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Boston city employees get free Bluebikes membership, part of T pass covered by new benefits

Billie Weiss/Boston Red Sox

In an effort to encourage city employees to bike and bus more, Boston is picking up a large chunk of its workers’ public transit tabs.

A new city program is covering the full cost of annual Bluebikes memberships and 65 percent of the cost of monthly MBTA passes for city employees — a maximum monthly total value of about $245. It’s a significant change from the previous benefits package which included annual Bluebikes passes for $60 and the ability to purchase T passes using pre-tax dollars.

Fewer than 100 employees had been taking advantage of the older Bluebikes benefit and around 730 were using the pre-tax benefit for a T pass. But since the new Bluebikes program launched in September, more than 550 employees have signed up, according to Alex Lawrence, the city’s chief people officer, and more than 550 new enrollees are taking advantage of the transit pass program, which debuted in January.

Around 17,500 employees are eligible for the benefits, Lawrence said. A city spokesperson said the “goal is for every employee that would benefit from this to sign up.”


For the program’s first year, the city has allocated around $850,000, Lawrence said. The new initiatives are part of Mayor Michelle Wu’s “commitment to active and sustainable transportation” with the aim of making the city an “employer of choice,” a Wednesday press release said.

“We get to walk the walk as an employer as an example of what we want other employers in Boston to emulate,” Lawrence said. “This is a slam dunk way we can show our values.”

Additionally, Boston employees can get up to $150 of yearly expenses related to bikes, scooters, helmets, gear, and maintenance for their bike or scooter though their health insurance, and will also soon be eligible for $200 more for maintenance through the city, Lawrence said.


The new benefits are the result of a campaign by city employees who have been advocating for improved bike and transit benefits since 2020, said Kat Eshel, chief of staff for the city’s environment, energy, and open space cabinet. The city conducted a commuting survey in May 2021 confirming employee interest, Eshel said.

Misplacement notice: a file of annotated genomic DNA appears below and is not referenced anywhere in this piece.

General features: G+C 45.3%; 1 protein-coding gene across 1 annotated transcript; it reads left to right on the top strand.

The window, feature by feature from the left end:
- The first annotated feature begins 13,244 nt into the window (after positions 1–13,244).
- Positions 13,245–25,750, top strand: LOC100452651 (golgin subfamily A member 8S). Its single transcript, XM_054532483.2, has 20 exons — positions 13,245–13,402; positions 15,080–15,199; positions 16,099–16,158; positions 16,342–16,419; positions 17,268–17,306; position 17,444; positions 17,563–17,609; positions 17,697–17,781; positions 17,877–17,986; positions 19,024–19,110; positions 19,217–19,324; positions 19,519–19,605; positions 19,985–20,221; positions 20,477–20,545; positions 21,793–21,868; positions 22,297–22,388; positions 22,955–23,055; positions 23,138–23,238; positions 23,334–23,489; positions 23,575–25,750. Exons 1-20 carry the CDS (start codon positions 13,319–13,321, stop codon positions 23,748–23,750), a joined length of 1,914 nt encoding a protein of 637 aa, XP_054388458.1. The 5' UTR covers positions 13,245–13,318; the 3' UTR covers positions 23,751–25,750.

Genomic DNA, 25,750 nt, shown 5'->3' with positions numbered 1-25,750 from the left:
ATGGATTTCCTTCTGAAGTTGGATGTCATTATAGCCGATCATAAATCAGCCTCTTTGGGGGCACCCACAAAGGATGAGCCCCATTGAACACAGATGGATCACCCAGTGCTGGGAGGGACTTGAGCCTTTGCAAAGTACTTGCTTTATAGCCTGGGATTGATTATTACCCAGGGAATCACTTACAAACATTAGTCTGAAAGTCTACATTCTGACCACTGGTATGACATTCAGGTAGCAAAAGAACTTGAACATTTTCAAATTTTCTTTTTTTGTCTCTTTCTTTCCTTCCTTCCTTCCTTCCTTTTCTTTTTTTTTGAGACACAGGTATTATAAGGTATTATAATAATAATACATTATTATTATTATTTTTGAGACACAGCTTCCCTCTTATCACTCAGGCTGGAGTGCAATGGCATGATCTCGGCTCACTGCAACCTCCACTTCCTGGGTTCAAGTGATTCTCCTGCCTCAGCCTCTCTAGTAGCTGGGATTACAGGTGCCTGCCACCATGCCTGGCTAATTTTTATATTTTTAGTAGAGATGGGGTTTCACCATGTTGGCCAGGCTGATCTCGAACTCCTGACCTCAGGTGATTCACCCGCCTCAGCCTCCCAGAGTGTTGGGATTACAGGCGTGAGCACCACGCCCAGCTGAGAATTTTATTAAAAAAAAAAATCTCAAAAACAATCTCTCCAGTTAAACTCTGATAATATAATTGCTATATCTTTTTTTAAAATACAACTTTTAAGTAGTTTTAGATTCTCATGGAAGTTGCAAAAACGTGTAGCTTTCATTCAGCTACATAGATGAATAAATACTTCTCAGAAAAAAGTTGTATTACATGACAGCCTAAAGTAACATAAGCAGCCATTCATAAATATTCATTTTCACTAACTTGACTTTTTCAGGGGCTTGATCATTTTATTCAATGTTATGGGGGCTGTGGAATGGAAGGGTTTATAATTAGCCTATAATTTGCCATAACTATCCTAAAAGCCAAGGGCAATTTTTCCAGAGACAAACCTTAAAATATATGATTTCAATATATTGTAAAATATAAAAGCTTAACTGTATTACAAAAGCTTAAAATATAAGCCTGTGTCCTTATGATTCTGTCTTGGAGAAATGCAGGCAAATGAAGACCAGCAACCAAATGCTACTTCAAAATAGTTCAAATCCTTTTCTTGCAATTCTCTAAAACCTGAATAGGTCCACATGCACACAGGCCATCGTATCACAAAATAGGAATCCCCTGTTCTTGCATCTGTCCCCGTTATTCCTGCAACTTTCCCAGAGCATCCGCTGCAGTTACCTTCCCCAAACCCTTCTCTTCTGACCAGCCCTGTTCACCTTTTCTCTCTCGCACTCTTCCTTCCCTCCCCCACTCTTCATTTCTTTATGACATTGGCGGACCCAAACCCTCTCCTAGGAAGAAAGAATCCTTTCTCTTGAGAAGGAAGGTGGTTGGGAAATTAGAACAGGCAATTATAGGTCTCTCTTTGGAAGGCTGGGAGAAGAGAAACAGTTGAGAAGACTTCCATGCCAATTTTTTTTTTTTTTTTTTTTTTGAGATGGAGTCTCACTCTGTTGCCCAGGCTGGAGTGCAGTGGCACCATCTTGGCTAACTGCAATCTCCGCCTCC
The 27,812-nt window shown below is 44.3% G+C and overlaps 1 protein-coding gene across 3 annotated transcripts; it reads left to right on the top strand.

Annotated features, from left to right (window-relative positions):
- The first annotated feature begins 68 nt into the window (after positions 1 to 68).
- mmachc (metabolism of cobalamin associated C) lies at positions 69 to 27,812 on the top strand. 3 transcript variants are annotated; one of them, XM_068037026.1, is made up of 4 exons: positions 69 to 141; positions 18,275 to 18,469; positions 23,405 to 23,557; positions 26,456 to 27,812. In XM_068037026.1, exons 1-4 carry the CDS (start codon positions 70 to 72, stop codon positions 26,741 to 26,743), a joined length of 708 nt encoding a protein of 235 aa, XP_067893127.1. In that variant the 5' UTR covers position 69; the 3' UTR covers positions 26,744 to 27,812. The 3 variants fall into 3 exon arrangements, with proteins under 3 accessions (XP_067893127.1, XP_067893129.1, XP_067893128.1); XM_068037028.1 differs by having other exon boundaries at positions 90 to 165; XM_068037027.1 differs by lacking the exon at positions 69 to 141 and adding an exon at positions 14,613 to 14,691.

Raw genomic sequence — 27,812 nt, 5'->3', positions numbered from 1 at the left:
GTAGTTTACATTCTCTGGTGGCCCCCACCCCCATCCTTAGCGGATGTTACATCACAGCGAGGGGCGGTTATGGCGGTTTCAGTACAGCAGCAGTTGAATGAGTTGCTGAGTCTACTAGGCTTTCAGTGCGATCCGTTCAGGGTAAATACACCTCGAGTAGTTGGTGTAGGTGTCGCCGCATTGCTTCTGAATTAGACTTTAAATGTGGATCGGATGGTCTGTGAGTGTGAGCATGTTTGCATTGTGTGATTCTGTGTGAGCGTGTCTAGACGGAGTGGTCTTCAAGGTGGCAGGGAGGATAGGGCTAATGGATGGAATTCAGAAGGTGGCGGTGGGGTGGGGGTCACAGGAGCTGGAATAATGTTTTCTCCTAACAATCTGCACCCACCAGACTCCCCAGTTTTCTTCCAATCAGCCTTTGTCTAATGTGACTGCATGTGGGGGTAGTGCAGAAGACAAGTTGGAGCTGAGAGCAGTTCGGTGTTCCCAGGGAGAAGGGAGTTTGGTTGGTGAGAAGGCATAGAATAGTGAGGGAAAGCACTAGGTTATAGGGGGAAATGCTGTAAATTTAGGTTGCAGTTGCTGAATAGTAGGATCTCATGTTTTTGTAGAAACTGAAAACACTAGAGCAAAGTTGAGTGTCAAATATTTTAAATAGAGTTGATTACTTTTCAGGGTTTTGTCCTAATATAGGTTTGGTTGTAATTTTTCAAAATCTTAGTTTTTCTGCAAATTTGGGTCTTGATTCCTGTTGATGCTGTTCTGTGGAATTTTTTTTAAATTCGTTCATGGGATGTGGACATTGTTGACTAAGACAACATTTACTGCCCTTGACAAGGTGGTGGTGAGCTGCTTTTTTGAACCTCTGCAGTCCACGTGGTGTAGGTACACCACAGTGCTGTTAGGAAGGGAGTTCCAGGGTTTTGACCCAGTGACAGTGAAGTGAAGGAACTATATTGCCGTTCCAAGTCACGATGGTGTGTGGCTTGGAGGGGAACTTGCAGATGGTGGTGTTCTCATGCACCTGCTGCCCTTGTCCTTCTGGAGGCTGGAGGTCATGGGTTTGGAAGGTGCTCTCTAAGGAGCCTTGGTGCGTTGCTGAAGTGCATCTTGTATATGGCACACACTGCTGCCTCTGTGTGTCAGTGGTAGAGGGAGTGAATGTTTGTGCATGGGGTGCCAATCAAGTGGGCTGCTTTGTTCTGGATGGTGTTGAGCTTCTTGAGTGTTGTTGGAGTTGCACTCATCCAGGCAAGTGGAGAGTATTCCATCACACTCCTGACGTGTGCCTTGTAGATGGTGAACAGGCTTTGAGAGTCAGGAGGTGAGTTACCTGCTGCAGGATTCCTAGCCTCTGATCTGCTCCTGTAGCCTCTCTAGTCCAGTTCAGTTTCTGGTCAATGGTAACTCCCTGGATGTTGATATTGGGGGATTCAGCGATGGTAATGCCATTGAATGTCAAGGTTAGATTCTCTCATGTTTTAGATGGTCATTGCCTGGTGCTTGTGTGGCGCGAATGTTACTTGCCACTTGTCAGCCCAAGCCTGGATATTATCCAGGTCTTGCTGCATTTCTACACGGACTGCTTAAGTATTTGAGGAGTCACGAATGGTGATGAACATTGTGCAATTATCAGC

Boston’s employee benefits now appear to rival neighboring municipalities. Cambridge director of environmental and transportation planning Susanne Rasmussen said the city also covers 65 percent of MBTA monthly passes and provides free Bluebikes memberships to employees. A spokesperson for Somerville said city employees can use the pre-tax dollar benefit and could soon receive free monthly MBTA passes, which the city currently provides for public school employees, along with Bluebikes memberships. And in Brookline, town administrator Charles Carey said employees can use pre-tax dollars for public transit expenses and they receive discounted Bluebikes passes.

Employers have a big role to play in encouraging employees to ditch their cars.

A Spotlight Team survey of 21 major employers in the Greater Boston area in 2019 found that most offered commuter benefits that did not encourage transit over driving, with a few notable exceptions. In 2016, MIT began offering thousands of employees unlimited free subway and bus rides through a CharlieCard chip embedded in their MIT ID cards, along with other benefits for commuter rail users, the Globe reported. Just two years later, MIT saw a 12 percent drop in parking at its gated facilities.


Boston’s traffic congestion problem remains unchanged. A recent study from INRIX, a transportation analytics company, found the average Boston driver spent 134 hours stuck in traffic last year, making it the fourth worst in the world in terms of congestion-related delays.

Jim Rooney, president of the Greater Boston Chamber of Commerce, applauded the city’s new initiatives and said they can be particularly effective in this case given city employees are required to live in Boston unless they have a residency waiver. But, he said, the MBTA’s service cuts and reliability problems are top of mind for employers as many are in the early months of requiring employees to return to commuting.

“No matter how you price it, it doesn’t help much if you can’t get to work on time or get home to pick up a child from day care on time,” he said. “Right now I don’t think there’s an outcry from employees for subsidized passes because they don’t view it as a viable alternative.”

Lawrence, Boston’s chief people officer, said the city is doing what it can to improve public transit and is sticking to its new benefits plan in the meantime.

“Our belief is that those things have to get better,” she said. “We’re going to continue to uphold those values and put the line in the sand.”

Correction: A previous version of this story misstated the combined monthly maximum value of the city’s Bluebikes and T pass benefits.

Taylor Dolven can be reached at taylor.dolven@globe.com. Follow her @taydolven.